Noble Gibbens  17:46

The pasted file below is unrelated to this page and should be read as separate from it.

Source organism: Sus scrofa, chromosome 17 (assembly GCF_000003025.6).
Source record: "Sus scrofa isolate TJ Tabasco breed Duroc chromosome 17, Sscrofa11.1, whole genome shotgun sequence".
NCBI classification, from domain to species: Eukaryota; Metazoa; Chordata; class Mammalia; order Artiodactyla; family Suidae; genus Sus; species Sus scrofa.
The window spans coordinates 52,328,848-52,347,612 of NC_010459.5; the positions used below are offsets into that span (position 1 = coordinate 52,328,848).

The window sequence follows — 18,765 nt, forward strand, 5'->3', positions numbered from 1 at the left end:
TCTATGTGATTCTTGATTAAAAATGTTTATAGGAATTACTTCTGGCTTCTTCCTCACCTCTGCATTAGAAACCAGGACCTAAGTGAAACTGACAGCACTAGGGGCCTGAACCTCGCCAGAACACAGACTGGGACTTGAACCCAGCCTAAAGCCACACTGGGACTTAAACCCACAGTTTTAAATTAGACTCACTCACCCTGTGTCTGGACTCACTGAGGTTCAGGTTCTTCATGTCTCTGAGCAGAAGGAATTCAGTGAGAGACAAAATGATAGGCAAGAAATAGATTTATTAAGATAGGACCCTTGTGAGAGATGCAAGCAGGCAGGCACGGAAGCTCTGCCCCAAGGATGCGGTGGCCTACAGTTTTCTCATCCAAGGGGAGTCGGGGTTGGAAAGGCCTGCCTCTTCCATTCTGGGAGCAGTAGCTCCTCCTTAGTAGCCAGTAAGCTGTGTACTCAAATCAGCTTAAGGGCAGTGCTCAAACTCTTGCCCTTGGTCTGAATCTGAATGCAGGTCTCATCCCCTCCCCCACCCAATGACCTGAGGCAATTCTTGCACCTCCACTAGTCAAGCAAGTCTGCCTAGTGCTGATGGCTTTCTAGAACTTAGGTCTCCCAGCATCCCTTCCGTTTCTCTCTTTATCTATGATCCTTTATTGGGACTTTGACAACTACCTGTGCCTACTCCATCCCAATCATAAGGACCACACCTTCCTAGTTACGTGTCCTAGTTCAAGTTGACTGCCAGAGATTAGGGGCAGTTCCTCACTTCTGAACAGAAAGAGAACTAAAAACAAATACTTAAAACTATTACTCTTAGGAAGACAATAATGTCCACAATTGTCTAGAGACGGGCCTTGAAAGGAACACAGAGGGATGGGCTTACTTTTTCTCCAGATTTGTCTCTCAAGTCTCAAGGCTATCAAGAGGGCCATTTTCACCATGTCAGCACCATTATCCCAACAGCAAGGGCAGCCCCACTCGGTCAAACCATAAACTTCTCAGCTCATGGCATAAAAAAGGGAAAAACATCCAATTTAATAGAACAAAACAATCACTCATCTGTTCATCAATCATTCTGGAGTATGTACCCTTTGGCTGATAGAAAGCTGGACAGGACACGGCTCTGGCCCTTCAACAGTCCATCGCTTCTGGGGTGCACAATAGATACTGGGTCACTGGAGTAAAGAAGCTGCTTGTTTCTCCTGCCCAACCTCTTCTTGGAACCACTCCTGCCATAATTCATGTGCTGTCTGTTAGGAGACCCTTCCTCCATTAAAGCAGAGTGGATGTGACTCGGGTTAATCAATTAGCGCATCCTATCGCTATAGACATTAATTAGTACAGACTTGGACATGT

Okay, so I’m gonna, I’m gonna back you up just a little bit, because most people have to do the first step of awareness, they’ve got to increase their awareness. Yeah, most people are not aware of how they’re feeling. Some are, and some are to a degree. But in terms of high self awareness, I, I do executive coaching for a living. So I work with a lot of leaders, big companies, big leaders, and in the military and stuff. And that is probably the number one thing that is lacking in many leaders, and most leaders, I would argue, is self awareness. And, and when you come across a leader who is not self aware, again, that is a good indicator of potentially poor leadership, because of the decision making process, again, without having that self awareness. So the first thing that I recommend to people to start working on your self awareness. So how do you do that? There’s an app that I that I read, I use it for myself, and I recommend it for my coaching clients. And it’s an app called Mood Meter, the Mood Meter app, and it’s not my app, I don’t get a piece of juice, I have no idea who it is. But I use it. I use it for with all my leaders, and it is fire. Very simple. It’s cost 99 cents on the App Store. And it takes literally 15 to 20 seconds to fill out. It asks you two questions. What are you feeling? And what are the causes of that feeling? Or where did that feeling come from? Why are you feeling that way? And it’s literally it takes 2030 seconds to fill that out. And it’s a it’s a really neat app. And I love where technology and emotional intelligence can kind of come together and create some some neat, neat tools and systems. So what I recommend to people is how do you begin a new habit, attach it to a habit, you’ve already got a few ways that I recommend leaders begin this new habit of using and filling out this mood meter app a few times, you know, three to five times a week. And if you can, if you can do it a couple times a day to that’s even better. Because then the other thing too that’s cool about the mood meter app is that it starts to develop data. It creates data on when you filled out this particular motion. So now it does charts and graphs with okay, hey, Jerry. It looks like in the mornings, you kind of have a number of unpleasant emotions in the mornings. What’s going on? Are you sleeping enough that You can start to look at trends and patterns and stuff. But what I recommend is when starting a new habit again, attach it to a habit. So multiple ways to do that. One idea that I give to leaders is, we eat typically two to three times a day before you eat, make that a positive trigger. Before you put something in your mouth, you got to check in with yourself really quick and fill out that mood meter app. That’s one idea to begin that new habit of filling out your mood meter app and just checking in. The second idea that I give to leaders is a lot of leaders have meetings throughout the day, before you walk into any meeting, take 20 seconds, fill out that mood meter app, just check in emotionally so that you don’t bring in unwanted emotions into a meeting that could potentially sabotage that meeting. So it’s a nice little checkup, when you’re with yourself before you walk into a meeting. That’s another idea. The third idea that I recommend leaders is meeting again, I just haven’t pick whichever one of those these three options is fits them the best is when you’re as soon as your butt sits, hits the car, right. So if you if you go into to a job, and your butt hits that car, if you walk out of the house, you finish breakfast, soon as you buy his car before you put the key into the ignition, check in with yourself real quick, how are you doing, or before you get out of your car, and walk into your place of employment, fill that out real quick another and then the other time is, as soon as you pull into the driveway. Before before you walk into the house, check in with yourself real quick, again, so you don’t bring in any unwanted or unnecessary emotional energy that is unpleasant into your home. And now you impact your home environment with any unpleasant emotions.